Every now and then, an opportunity will come along to work on a project that you get to do just for yourself, just because you’re interested or passionate, just because you care. That opportunity came along the other day when the ADCO Creative team was asked to create and submit a design for a new South Carolina license plate. The concept or focus or reason behind the plate? Promote recycling.
To begin the creative process, our team got together for some good ole fashioned brainstorming. As we were throwing out ideas, we realized the opportunity that was before us. We could create a vanity tag that would blow all other vanity tags out of the water. I mean, let’s face it. Most tags are not very imaginative. They’re simple, which isn’t necessarily bad (as designers, we know that sometimes simple is best), but they aren’t a good simple. Most plates utilize one, often very basic, design element to the left with numbers to the right–and nothing else. No background and little use of creative typography. Not very exciting.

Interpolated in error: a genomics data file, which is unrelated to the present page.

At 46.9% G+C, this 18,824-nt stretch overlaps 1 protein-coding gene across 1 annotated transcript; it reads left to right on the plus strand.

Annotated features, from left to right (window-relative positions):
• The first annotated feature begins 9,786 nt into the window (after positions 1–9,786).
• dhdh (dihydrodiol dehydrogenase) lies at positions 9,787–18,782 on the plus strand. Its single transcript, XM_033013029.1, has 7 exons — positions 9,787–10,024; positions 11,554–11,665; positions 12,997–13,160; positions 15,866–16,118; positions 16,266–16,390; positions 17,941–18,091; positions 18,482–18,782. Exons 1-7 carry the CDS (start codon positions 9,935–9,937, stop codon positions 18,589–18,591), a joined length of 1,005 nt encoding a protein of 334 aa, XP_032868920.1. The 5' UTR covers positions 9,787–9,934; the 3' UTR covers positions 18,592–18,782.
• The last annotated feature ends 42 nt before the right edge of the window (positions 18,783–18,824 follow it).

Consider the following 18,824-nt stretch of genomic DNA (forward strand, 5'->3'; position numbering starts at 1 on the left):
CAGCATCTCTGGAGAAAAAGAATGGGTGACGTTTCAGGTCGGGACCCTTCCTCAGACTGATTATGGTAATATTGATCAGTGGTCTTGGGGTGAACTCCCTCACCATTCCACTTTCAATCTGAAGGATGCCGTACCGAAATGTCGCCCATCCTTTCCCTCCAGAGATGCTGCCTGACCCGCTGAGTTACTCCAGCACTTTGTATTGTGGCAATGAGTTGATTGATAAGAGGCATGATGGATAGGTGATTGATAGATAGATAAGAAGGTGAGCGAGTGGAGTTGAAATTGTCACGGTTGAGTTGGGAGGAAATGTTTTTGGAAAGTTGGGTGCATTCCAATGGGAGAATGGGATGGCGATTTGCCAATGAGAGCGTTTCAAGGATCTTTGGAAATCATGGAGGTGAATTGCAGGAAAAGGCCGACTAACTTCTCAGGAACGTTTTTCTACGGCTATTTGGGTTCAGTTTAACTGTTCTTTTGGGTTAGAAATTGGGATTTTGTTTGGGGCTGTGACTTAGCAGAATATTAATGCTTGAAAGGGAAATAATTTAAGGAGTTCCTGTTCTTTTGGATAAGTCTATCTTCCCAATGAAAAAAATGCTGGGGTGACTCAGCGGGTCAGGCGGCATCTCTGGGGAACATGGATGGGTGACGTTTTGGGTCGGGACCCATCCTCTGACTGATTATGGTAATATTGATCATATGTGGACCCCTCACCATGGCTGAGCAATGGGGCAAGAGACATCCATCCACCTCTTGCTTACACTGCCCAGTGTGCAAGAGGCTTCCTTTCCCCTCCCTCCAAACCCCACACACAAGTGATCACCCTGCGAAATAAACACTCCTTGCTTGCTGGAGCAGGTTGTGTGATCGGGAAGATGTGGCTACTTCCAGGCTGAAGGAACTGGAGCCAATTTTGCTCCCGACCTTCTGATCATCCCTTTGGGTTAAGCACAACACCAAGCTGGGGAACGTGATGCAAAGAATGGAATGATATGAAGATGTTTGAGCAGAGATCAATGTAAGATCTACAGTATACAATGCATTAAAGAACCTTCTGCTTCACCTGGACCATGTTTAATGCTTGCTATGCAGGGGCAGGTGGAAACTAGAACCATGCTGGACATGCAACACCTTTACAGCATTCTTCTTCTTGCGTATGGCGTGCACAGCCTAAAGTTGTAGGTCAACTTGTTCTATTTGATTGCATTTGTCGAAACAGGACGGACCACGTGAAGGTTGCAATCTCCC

In that moment, we decided that we would try to create a plate that was different, that stood out from the rest. Of course, we had lots of impossible ideas–like plates made out of recycled wood or cardboard or plastic bottles–that we loved but had to let go of since plates are aluminum and would stay that way. But even though the plate had to be made of aluminum, it didn’t have to look aluminum. It could look like recycled material (even if it wasn’t actually recycled material).
So we asked ourselves: what’s the most common material that’s recycled and reused? Newspaper. We don’t just throw it in the recycling bin (which many of us do); we reuse it on our own. We use it as packing material; we lay it down to protect against spills; we line litter boxes with it; we paper train the puppy with it; and more.
It was decided. We would design a plate that looked like newspaper so that, on first glance, you’d know the plate was about recycling. You wouldn’t have to decipher some strange, complex graphic to the left of the numbers. You’d just know the minute you saw it.
Speaking of seeing it, do you want to? Okay, drum role, please–bongos will do nicely.
Here’s the creative rationale:
• Design demonstrates recyclable items.
• Design reinforces the three “Rs.”
• Design communicates the message of recycling, even if “reduce reuse and recycle” was not written on the plate.
• Design could be strengthened by creating a fictitious newspaper to include articles and charts that relate to the three “Rs,” such as “South Carolina Believes in Recycling” or “Tips on the Three Rs.”